It’s one thing to be able to buy a multi-million dollar hypercar, but figuring out what to do with it is another matter. Such is the case with owners of the Bugatti Chiron, a 1,578-horsepower coupe with the ability to top out at 240 miles per hour, a speed that’s simply unachievable on any public road or readily accessible race track. To find a solution, Bugatti had to reach for the stars.
The French hypercar producer recently held a customer experience event at Kennedy Space Center in central Florida to make use of the Launch and Landing Facility, a former NASA Space Shuttle landing strip.
As the Supercar Market Goes Electric, Bugatti Sticks With 16 CylindersThe new Chiron Super Sport shows there’s still a market for multi-million-dollar gas guzzlers
It may be difficult to relate to anyone with the scratch to buy a Bugatti Chiron let alone empathize with their inability to find a place to play with their million-dollar toys, but as car fans, we can take some solace that these automotive marvels are at least being put to use and not languishing in a collector’s garage. What we can at least appreciate is when a sports car manufacturer offers up programs like the Ferrari Corso Pilota driving school or Lamborghini’s driving experiences. These not only give owners a safe venue to put their mighty machines to the test, but they’re also given instructions on how to use them properly and keep them from learning their limits the hard way, often on public roads.
Stretching over three miles and meant to catch NASA’s orbiter vehicle as it glided back to earth after plummeting from space, the runway for Bugatti’s customer experience event is one of the few terrestrial places where the $3,300,000 Chiron can hit its max speed of 400 kmh (or roughly 248 mph).
Suitability goes beyond length. Bugatti itself tests its vehicles at parent company Volkswagen’s Ehra-Lessien test track, a 6.2-mile course in Lower Saxony, Germany. Though ideal for testing, the Launch and Landing Facility’s runway is much wider and more open than the tree-lined test track, and thus a relatively safer venue for non-professional test drivers.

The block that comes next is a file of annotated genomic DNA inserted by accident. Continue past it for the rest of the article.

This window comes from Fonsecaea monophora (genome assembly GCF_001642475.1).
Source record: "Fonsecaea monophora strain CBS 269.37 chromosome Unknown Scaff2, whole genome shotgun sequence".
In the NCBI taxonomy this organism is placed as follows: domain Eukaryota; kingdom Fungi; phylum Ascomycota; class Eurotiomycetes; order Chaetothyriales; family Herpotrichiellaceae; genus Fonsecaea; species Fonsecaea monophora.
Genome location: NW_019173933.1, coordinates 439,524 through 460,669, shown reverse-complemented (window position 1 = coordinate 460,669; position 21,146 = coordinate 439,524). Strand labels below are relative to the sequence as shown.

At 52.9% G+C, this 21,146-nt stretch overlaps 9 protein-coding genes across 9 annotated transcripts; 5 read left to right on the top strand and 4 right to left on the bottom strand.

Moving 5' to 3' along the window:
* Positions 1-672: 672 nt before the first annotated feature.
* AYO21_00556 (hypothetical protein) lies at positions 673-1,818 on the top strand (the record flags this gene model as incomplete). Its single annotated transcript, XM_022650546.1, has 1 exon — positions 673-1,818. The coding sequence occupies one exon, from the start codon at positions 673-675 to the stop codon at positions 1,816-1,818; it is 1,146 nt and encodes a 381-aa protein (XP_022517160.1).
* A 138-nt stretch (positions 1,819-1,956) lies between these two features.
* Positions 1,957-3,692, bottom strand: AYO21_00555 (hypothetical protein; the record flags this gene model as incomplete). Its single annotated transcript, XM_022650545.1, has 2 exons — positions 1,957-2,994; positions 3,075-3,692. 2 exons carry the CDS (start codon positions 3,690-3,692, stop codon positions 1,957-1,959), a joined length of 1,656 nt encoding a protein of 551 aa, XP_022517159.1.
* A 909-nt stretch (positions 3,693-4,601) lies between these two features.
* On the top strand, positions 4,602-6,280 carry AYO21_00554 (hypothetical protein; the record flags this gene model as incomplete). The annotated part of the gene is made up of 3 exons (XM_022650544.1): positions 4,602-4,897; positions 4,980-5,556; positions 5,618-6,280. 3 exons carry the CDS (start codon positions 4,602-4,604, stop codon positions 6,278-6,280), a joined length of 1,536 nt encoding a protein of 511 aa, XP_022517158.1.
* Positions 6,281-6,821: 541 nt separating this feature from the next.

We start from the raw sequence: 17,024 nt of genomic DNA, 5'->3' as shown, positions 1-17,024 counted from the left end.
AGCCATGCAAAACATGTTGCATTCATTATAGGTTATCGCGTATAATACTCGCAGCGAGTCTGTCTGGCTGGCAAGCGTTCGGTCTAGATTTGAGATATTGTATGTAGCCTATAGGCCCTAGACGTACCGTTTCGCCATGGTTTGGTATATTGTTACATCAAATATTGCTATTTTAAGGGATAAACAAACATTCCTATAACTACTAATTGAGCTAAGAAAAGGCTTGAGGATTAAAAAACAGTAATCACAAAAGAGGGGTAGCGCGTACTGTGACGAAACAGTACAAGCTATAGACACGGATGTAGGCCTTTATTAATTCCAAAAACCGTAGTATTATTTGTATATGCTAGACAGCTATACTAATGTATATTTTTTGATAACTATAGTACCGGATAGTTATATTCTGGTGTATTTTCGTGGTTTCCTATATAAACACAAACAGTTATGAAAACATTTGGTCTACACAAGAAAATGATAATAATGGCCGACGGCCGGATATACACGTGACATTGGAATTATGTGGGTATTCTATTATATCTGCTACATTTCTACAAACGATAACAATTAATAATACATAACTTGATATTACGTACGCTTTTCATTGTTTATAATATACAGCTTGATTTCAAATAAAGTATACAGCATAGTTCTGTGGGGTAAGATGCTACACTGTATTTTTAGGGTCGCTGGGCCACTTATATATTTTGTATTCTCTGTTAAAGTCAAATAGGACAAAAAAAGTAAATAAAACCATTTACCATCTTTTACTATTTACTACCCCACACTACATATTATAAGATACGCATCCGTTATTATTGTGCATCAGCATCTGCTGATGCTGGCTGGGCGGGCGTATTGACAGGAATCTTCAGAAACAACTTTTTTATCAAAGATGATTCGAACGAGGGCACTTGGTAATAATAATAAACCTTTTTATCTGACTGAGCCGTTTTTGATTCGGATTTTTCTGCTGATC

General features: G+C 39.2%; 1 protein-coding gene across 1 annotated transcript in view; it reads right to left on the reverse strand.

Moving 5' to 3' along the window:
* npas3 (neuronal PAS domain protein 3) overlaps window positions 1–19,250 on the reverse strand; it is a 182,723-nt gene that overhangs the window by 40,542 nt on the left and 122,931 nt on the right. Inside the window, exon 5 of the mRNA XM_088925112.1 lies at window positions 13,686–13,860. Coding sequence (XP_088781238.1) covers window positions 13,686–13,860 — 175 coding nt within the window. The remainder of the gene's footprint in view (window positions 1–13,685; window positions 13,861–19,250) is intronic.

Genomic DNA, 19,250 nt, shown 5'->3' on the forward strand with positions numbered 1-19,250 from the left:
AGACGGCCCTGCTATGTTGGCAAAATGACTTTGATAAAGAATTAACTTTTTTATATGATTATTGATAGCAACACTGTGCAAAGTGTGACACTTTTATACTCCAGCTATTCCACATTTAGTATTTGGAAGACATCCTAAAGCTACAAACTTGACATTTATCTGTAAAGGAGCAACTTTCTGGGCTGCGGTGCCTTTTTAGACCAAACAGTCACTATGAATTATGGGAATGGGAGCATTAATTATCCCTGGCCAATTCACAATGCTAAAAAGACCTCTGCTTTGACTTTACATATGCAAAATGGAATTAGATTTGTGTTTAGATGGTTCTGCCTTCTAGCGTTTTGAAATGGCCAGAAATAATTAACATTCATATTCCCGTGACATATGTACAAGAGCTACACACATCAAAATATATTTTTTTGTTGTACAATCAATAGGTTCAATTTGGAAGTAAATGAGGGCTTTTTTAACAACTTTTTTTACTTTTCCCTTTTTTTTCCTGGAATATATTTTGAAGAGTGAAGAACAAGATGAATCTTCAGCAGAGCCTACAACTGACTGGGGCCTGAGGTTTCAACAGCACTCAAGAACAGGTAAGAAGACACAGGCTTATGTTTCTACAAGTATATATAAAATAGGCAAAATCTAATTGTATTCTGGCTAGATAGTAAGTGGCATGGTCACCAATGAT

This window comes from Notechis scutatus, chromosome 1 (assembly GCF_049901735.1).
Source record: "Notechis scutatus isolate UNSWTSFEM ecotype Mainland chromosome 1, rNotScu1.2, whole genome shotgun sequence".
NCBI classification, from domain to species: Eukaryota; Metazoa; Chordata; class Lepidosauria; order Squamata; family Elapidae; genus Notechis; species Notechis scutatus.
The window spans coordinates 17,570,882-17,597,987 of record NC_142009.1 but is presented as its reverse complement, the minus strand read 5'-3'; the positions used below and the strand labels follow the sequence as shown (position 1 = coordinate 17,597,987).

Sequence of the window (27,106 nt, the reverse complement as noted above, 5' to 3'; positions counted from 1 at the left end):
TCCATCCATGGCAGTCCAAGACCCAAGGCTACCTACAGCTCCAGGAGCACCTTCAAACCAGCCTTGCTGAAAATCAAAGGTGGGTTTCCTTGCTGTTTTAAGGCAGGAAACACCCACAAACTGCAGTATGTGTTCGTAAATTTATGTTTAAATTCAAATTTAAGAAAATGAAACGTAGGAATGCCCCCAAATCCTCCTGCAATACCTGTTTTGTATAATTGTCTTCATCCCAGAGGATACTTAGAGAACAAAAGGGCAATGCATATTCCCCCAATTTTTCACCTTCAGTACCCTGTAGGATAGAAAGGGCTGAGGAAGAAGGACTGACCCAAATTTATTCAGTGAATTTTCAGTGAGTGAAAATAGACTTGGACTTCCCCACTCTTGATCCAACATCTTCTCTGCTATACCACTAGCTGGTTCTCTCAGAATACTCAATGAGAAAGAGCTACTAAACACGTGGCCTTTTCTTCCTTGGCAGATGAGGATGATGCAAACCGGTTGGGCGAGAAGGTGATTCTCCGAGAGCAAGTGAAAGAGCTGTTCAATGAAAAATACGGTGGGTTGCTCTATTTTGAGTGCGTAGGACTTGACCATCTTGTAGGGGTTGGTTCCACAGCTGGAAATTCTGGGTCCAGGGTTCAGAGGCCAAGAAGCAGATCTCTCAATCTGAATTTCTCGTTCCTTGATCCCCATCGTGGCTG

Even with this at hand, there’s more to just stomping on the pedal to fully unleash the Chiron. First off, Bugatti’s own driving instructors, the Bugatti Pilote Officiel, had to prime each owner with instructions on how to handle the car at such high speeds and what to expect when they got there. After all, when the Bugatti tops out, it will be covering a distance of 1.25 football fields every second. There are also other factors as how the G-force load at 248 mph affects the body, what drivers need to focus on, and even how the haze of heat dissipating off the runway could disorient them as they sail toward the horizon at nearly a third of the speed of sound.
As the space shuttles once did before leaving terra firma, the Chiron needs to go through a number of sequences before it can launch. The car’s “top speed mode” is unlocked using a separate key, specially coded to unlock the Bugatti’s full potential. Once inserted, the Chiron goes through a number of systems checks to make sure everything is optimized for a top-speed run. If so, the Bugatti slumps into a low drag position and the driver can then engage the Chiron’s launch control. When the car finds the optimal rev range, its four tires bite the tarmac and take off.
Each owner left the experience with a helmet inscribed with their top speed as a memento of the occasion, among other personalized mementos. It’s unclear at this stage if Bugatti will repeat the event or have similar ones in the future, but we’ll be counting our pennies in the meantime. How much would you be willing to spend for a chance to drive at 248 mph?
This article was featured in the InsideHook newsletter. Sign up now.